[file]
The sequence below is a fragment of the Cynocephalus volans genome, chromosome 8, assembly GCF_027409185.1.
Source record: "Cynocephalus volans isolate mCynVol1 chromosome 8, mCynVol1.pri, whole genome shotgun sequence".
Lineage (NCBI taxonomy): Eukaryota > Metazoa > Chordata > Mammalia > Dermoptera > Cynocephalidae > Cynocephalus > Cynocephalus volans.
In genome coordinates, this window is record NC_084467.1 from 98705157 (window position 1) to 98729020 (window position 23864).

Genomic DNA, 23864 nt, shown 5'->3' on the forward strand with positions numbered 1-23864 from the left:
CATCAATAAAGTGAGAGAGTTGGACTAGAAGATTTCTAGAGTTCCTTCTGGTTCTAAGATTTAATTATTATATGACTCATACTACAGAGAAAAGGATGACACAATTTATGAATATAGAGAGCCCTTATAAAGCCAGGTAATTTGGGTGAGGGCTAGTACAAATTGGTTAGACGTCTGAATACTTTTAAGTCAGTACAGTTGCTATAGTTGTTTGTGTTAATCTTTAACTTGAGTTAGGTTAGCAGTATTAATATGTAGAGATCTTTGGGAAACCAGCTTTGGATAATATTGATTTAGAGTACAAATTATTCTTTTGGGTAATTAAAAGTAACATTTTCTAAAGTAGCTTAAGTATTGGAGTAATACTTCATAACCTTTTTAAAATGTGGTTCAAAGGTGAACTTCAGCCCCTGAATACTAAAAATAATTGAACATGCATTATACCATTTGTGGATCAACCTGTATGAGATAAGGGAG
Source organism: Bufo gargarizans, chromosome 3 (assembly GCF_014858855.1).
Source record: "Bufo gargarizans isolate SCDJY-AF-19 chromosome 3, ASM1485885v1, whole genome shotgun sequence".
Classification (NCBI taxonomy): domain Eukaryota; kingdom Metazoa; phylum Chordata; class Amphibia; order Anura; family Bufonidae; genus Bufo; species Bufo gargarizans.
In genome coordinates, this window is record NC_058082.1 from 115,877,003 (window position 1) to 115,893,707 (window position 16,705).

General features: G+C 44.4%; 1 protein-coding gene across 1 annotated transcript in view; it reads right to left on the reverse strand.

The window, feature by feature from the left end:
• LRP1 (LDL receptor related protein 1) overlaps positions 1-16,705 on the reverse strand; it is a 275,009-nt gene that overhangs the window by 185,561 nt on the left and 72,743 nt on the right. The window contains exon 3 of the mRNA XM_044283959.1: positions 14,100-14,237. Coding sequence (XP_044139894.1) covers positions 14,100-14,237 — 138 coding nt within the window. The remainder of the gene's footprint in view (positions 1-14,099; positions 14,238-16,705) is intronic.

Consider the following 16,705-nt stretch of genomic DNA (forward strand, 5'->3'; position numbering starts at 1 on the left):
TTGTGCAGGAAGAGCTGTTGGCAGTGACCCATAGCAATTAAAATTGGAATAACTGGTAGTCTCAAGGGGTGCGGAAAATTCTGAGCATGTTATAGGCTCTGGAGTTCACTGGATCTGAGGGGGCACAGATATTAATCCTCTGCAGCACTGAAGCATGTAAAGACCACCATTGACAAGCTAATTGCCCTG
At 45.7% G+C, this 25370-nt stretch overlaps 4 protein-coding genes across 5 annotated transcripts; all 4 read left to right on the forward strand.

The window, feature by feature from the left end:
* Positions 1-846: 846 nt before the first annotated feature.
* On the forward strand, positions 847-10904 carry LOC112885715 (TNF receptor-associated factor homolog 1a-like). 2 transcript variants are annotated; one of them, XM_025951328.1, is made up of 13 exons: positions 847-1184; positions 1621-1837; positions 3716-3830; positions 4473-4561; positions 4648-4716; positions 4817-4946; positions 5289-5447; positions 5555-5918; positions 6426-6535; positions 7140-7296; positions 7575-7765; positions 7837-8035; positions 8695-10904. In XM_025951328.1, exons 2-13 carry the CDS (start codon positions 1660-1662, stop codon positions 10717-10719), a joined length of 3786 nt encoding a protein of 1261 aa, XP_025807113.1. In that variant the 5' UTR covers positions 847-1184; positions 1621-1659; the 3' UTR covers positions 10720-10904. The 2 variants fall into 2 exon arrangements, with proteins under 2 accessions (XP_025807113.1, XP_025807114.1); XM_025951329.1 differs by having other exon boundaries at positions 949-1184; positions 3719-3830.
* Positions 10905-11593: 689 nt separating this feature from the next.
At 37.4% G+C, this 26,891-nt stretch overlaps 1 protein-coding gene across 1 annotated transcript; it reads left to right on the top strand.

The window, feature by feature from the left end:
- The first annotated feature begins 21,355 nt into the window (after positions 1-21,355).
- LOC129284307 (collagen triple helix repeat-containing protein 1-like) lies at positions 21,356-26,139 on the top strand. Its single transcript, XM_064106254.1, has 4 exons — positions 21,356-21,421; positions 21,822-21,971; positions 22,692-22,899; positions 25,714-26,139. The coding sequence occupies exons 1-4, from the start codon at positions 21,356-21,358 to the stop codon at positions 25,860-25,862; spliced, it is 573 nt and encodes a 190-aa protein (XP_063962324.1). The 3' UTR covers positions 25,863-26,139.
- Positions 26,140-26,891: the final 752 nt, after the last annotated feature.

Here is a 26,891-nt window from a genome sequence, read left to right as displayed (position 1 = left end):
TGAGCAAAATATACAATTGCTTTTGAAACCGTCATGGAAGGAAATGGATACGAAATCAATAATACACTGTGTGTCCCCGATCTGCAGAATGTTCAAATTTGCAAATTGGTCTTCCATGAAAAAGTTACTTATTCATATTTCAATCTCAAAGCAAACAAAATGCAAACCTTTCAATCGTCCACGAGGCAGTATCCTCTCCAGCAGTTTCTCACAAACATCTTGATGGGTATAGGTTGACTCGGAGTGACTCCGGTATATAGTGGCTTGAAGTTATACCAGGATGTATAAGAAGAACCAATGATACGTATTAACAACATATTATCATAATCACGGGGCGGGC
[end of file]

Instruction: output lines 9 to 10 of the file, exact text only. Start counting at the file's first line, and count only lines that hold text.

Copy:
Classification (NCBI taxonomy): domain Eukaryota; kingdom Metazoa; phylum Chordata; class Amphibia; order Anura; family Bufonidae; genus Bufo; species Bufo gargarizans.
In genome coordinates, this window is record NC_058082.1 from 115,877,003 (window position 1) to 115,893,707 (window position 16,705).